Folks that talk about a recession or depression and the great global fears that are swirling are the ones that are driving the market down at a pace far quicker than it should based on true underlying facts of the economy. In the collapse of 1929 banks went under and people with savings in the bank had none left and true poverty was created overnight. I am convinced that now no more folks than would be expected during any economic cycle will experience “poverty” from the recent downturn. Those who are involved in wild market speculation have lost money based on their own greed and need a good reality check as to the “game” they are playing with the world economy. Granted unemployment is rising and the housing industry has slowed to a crawl due to credit concerns but you don’t see thousands in soup lines and millions living in the streets as you did during the 1930’s.

Alan Greenspan testified yesterday that he “made a mistake” never envisioning that banks would not take care of their business and protect their assets. Unfortunately, the same greed that was driving speculation in the market was driving banks and loan companies to make decisions that no logic based business would do. The easy credit for new homeowners driven by new federal government policies in the mid nineties that opened the market to millions who should have never qualified for a gas credit card much less a home loan.

I was thirty years old in 1985 when after years of saving, planning and intense agony of worrying about signing a note for a mortgage I was able to purchase a modest condominium worth $50,000. Even though I had kept my nose clean, was employed, and had a perfect credit record, I had to put $10,000 (or 20%) down in order to qualify for the loan. That was what the American dream was about. I had played the game and did what was right in order to become a home owner.

After the Federal government changes in the mid nineties, none of that blood, sweat and tears stuff was needed in buying a new house no matter how poor you were or how bad a credit record you had. There was a mortgage banker on every corner willing to give you a loan for up to 110% of the value of a property that no one in their right mind would tell you that you could afford. All this was done in the liberal / socialist / feel-good notion that everyone, no matter what, some how or other “deserved” a nice home.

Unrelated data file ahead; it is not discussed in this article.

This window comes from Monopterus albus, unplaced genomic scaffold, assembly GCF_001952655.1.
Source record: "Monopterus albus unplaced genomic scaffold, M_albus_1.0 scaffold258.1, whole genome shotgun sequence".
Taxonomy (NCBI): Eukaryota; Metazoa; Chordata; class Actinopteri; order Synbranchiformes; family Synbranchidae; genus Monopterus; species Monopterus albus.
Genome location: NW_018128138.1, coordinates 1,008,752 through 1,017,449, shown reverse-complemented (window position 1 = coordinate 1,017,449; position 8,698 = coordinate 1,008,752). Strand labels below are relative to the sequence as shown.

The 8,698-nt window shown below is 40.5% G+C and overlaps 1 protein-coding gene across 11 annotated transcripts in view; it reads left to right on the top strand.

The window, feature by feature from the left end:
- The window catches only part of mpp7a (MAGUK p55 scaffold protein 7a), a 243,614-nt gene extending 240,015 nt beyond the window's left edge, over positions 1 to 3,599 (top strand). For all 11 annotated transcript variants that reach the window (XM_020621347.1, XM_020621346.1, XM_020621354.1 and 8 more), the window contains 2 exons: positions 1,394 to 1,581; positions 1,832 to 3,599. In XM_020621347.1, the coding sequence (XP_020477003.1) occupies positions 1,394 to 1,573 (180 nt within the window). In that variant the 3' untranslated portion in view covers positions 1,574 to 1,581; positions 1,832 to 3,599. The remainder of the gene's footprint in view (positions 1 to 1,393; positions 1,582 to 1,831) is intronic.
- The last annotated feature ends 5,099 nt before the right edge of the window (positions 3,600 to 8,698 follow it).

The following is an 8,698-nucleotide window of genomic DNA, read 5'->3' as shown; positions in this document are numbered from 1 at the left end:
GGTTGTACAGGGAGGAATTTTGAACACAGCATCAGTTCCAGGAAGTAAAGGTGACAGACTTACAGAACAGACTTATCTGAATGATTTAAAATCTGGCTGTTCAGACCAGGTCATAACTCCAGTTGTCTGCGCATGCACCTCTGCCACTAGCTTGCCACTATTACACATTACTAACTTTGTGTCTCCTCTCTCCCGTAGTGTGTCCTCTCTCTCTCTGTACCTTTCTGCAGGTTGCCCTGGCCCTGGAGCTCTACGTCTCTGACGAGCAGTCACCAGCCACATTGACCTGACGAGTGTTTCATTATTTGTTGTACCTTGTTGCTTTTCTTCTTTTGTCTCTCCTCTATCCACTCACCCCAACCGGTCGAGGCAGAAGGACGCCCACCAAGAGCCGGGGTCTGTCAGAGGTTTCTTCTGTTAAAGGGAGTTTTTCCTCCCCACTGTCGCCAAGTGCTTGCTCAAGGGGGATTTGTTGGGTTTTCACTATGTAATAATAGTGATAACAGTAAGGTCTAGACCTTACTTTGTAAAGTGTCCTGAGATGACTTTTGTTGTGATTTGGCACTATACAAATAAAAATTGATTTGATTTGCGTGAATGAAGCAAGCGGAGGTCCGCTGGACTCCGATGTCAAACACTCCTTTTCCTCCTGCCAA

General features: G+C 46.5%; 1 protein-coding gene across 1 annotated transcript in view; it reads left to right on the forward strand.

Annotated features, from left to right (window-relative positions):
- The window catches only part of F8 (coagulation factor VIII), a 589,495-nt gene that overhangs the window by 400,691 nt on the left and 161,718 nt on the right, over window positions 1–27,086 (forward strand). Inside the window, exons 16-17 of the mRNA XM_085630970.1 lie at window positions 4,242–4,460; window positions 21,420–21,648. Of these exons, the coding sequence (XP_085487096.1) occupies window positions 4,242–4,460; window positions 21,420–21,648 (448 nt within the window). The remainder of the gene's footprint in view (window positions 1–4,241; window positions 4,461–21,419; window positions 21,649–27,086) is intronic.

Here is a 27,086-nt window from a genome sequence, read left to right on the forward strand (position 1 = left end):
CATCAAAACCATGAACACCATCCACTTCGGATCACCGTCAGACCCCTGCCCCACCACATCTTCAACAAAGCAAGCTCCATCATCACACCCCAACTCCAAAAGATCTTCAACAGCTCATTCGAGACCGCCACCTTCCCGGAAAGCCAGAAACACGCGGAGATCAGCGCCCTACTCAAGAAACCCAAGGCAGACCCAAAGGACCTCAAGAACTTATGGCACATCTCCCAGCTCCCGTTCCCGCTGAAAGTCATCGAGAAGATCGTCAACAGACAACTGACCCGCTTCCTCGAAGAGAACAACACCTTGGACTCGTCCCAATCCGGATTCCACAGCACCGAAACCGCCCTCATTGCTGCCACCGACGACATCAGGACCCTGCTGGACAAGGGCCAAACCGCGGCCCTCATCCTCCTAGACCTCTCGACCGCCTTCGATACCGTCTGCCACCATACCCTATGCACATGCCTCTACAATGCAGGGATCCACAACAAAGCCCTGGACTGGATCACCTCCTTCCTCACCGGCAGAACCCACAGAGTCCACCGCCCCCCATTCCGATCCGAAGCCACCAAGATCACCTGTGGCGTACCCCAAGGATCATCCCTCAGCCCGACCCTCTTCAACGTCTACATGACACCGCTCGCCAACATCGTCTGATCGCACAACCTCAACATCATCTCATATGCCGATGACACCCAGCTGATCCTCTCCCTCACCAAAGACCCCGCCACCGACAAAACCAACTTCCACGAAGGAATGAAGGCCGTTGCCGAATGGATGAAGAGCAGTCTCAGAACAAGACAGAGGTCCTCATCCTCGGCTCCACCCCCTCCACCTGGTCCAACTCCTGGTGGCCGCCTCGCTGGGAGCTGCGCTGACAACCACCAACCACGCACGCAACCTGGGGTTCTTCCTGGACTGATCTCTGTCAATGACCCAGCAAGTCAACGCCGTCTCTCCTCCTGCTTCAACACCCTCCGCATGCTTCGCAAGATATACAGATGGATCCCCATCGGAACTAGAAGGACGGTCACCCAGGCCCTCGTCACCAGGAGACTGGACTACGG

What used to be the American dream where people actually had to work for something before they could have it, has turned into the American nightmare where we have an economic “crisis” where folks who don’t have good credit can’t go spend money they don’t have or never will have. Things are finally returning to reality as to where they actually need to be.

Unfortunately, no matter who wins the presidential election next month, the US government will continue to spend it’s way to a solution to try to return to the situation that got us in this mess to begin with – people spending more than they can afford and others gambling on the fact that they will keep spending more than they have in the future.

Fortunately, each of us has free will, and other than being taxed to death to pay for the errors of our government policies, we can choose as individuals to live within our means, make investment decisions based on hard economic reality, and try not to become a part of the frantic masses who base their life on what the daily whim of an out of control media chooses to have you worry about on a given day.

It’s time for a return to the true American Dream where you work hard for what you have and buy only what you can afford. This will be a true wake up for a couple of generations that have had a “see and buy” mentality and are used to buying everything you want now and pay interest for the rest of their lives, never actually paying on the original principal.

Buddy Oakes for Musings About Life in a Fallen World